Sub. eq. (6) into equation (5):
For first order reaction respect to hydrogen:
This equation is close to the general form of Langmuir-Hinshelwood.
                          Let:  ,
Neglect the self inhibition for DBT because the constant concentration for DBT therefore no self inhibition which meaning:
                       Let:                                                                       (11)
For non linear inhibition effect, Let (n) is exponent fitting the inhibition.
Where: rDBT is rate of reaction with inhibition of nitrogen compound, is rate reaction constant with inhibition.
The inhibition features can be formulated as:
Inhibition effect
Inhibition effect represents by finding the (n) which is the fitting exponent for the inhibition effect of nitrogen compound.
Adsorption equilibrium constant: The adsorption constant is an indicator of force to adsorption on the surface of catalyst with competitive of sulfur compound. When the adsorption constant is high that means, this nitrogen compound is high competitive with sulfur compound and have high adsorption on the surface of catalyst.
                                 ,                                                                  (19)
Reaction rate constant for inhibition: Reaction rate constant for inhibition can calculate from previous equation:
Inhibition factor: The inhibition factor (ϕ) is a function of behavior nitrogen compound and show degree of inhibition, which increase when the initial concentration of nitrogen compound increase. The inhibition factor (ϕ) can calculate from:
Inhibition factor                                                                            (21)
Results and Discussion
Catalyst characterizations
Figure 2 shows a good distribution of active metals (PtMo) which represent small particle size while the alumina support represent large particle or surface contain small particle.
The XRD pattern of homemade catalyst (PtMo) is given in the Figure 3. This figure indicates that calcination temperature does not change the crystalline structure of the catalyst. Figure 4 and Table 1 show the textural surface of homemade (PtMo) catalyst. The homemade catalyst has high surface area, so it has high macroporous particles and a low mesoporous particle, which means more voids between particles therefore an increase in pore volume of catalyst. It can be shown a reduce in surface area, pore volume, and pore size distribution after incorporation of platinum (Pt) for prepared catalyst, these results agree with Zdenˇek Vít et al. [5] and Vishwakarma [6] who found a reduction of surface area for (Mo/alumina) deposited with different metals. Figure 5 shows the result of TPD for homemade PtMo, it is shown that there are no full peaks, so basic centers on the catalyst are little. Weak basic site on the hydrotreating catalyst is a very important point because these catalysts are acidic catalysts, for typical hydrotreating catalyst there are two functions, acidic support for cracking heteroatom bonds and metals for hydrogenation [7,8]. So the strength of hydrotreating base to acidity result show that the strength of basic very weak and strength of acidic very high, therefore these result are very excellent.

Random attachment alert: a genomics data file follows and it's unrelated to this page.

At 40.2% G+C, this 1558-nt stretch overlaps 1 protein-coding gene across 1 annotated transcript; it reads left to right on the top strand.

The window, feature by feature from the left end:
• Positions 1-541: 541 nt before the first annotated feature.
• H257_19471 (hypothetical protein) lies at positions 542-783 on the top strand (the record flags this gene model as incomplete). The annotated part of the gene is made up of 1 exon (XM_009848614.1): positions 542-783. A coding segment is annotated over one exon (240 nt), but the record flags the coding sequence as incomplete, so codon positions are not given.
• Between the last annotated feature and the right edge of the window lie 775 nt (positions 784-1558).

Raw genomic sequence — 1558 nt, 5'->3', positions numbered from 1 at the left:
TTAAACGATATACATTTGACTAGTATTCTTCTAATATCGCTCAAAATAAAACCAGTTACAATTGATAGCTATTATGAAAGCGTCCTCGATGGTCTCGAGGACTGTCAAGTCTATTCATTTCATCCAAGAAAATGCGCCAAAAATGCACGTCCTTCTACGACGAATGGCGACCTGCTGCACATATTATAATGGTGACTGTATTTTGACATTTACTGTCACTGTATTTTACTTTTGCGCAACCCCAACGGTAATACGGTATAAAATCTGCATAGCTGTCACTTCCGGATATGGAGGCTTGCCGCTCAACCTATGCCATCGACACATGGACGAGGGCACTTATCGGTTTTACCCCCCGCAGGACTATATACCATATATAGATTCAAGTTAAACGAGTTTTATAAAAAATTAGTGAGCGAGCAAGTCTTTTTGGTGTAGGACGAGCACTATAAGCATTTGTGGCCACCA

Inhibition effect
Inhibition effect can be represented by exponent factor (n) which is a power of inhibition effect for nitrogen compound. For the present study (n) is found by fitting the nitrogen compound data, the procedure is shown in the Figures 6-9. The adsorption constant for carbazole and acridine can be calculated by equation (20). The adsorption constant for carbazole is (367.87) at a concentration range of (0-200 ppm) over (PtMo) catalyst respectively at 20 bar, 1 LHSV and 573 K. The adsorption constant for acridine is (564.537) at concentration (0 to 200 ppm) over (PtMo) catalyst respectively at 20 bar, 1 LHSV and 573 K. At large value of adsorption constant nitrogen compound is highly competitive with sulfur compound and highly adsorbed on the catalyst, also when the adsorption constant is low nitrogen compound, it exhibit low competition with sulfur compound and weakly adsorbed on the catalyst surface. These results agree to Laredo (2003) [9] who found that the adsorption constant for carbazole is (328.2), indole (1834.9) and quinoline (661.2) also Laredo et al. [10] and Laredo et al. [11].